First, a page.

How Big Is Your Engine?

I have written about the topic of speed and agility in the past but it bears repeating.  There are many tools available, including high speed treadmills, bungee cords, parachutes, JumpSoles, etc. that claim to be the key to improving agility, running that fast 40 yd. dash time or improving your vertical jump so that you’ll be dunking in no time at all.  While some of these tools might have their place in an advanced trainees program from the implementation of an experienced coach, I believe most are unnecessary.  What I recommend is looking at your athlete, or yourself as the case may be, and ask, how big is the engine?  Look at the ladies pictured above.  Look at the 5’6” 190 lb. Darren Sproles below.  Their lower bodies, the backside, that’s the engine.  Clearly strong in these examples.  These are not bodybuilders trying hard to look a certain way.  They’re just trying to go fast.

Coach Tony Gentilcore came up with a great example in one of his blog posts recently:

“In terms of any plyometric and/or jump training – it comes down to strength.  Simply put:  you can’t have things like agility, power, endurance, strength endurance, and the like without first having a base of strength to pull those other qualities from.  Strength is the basis of everything.  Without it, you can perform all the ladder drills, sprinting drills, jumping drills, and agility training you want, it’s really not going to amount to much.  It’s akin to giving your 1994 Honda Civic (as an example) a sweet paint job, some spoilers, Mag tires, and a sound system that makes your ears bleed in the hopes that, by doing so, it will win the Daytona 500.   Unless you actually do something about increasing the horsepower of the car, you can add all the bells and whistles you want, it probably ain’t gonna happen.”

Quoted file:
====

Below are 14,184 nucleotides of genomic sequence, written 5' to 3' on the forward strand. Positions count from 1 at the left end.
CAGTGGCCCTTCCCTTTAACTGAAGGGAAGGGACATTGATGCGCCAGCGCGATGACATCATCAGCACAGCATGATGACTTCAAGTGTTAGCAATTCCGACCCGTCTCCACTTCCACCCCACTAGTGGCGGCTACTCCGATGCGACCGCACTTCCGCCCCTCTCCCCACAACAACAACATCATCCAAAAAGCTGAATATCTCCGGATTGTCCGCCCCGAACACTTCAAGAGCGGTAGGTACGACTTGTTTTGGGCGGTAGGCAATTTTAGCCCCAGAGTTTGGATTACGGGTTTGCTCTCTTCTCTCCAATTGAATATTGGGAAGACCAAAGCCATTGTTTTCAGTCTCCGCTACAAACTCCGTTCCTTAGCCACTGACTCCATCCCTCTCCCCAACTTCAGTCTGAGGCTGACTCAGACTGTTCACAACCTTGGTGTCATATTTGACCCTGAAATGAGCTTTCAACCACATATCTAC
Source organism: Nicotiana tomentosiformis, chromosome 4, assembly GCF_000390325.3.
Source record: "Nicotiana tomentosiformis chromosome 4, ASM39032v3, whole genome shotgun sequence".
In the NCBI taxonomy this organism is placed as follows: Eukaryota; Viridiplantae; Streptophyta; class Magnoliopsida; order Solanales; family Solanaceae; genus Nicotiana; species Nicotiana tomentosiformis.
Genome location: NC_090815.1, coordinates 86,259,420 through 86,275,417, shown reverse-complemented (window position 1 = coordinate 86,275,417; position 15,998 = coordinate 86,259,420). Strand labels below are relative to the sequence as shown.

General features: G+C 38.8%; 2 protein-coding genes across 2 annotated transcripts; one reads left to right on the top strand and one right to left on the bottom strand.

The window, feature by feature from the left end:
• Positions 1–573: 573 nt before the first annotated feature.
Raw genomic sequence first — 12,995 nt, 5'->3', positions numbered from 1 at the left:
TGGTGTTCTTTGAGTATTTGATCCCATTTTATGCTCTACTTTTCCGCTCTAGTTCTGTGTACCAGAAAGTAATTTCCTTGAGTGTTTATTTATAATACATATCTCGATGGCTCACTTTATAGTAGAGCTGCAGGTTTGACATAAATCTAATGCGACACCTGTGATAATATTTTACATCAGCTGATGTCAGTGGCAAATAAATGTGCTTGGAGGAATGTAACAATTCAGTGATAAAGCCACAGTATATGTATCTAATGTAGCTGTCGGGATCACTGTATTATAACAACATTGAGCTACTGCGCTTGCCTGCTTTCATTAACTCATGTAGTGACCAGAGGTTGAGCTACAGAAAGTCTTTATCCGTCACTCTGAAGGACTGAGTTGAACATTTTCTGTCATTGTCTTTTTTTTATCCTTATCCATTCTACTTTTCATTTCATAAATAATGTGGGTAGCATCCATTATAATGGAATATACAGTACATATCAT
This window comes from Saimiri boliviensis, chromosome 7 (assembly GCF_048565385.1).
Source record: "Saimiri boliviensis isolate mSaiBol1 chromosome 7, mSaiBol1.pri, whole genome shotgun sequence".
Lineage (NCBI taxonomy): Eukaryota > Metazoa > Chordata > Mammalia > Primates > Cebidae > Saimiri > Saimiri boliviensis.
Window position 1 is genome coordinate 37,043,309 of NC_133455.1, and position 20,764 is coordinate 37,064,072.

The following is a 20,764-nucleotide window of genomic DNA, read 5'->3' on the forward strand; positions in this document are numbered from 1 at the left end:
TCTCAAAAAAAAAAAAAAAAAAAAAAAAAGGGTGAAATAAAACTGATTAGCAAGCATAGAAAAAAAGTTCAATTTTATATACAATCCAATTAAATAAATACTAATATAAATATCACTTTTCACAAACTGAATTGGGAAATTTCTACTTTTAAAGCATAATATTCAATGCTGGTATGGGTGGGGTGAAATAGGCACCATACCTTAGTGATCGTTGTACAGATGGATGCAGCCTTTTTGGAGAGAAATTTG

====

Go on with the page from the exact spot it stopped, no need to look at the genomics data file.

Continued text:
Sproles is a great example of someone who has got really quick feet.  He moves like a tap dancer sometimes they are so quick and choppy.  I don’t know much about dancing but tap dancers seem to move their feet awfully fast yet aren’t required to cover a lot of ground.  Sproles has to move his body from from point A to point B quickly.  That’s where those legs and glutes (aka tree trunks) come into play.  They’re the engine.

Watch the video below of Legarrette Blount.  At 6’0” 247 lbs the guy is an absolute freight train running the ball and can clearly hurdle over defenders at the same time.  How does he do it?  Well, he appears to be quite strong as that 247 lbs. doesn’t seem to be much flab.  But just because some elite athletes in a few pictures and videos have strong lower bodies that doesn’t mean I’m right.  But as always, let’s keep this simple.  I am an expert in physics about as much as I am in dancing, but Newton’s 2nd Law talks about forces acting on bodies, F=MA, all of that good stuff.  I’m going to say it like this, Blount is massive, he is accelerating and there’s a lot of force behind it.  The best way that I know to produce that force, aka run faster, jump higher and change direction, is to train explosively and build some real basic strength.  That’s the basis.  Nothing fancy.  If you are a athlete that is looking to improve your speed, agility and quickness, regardless of age, ask yourself honestly, “Am I strong?  Do I have any horsepower?  How big is this engine?”  Coach Mike Boyle has worked with countless athletes including those preparing for the NFL combine each year and he had this to say recently:

“One of the things I love is the magic drill idea. This is the theory that developing foot speed and agility is not a process of gaining strength and power, but rather the lack of a specific drill. I tell everyone I know that if I believed there was a magic drill we would do it every day. The reality is it comes down to horsepower and the nervous system, two areas that change slowly over time.”

[youtube=http://www.youtube.com/watch?v=abcsEudRutQ]

– Mike Baltren

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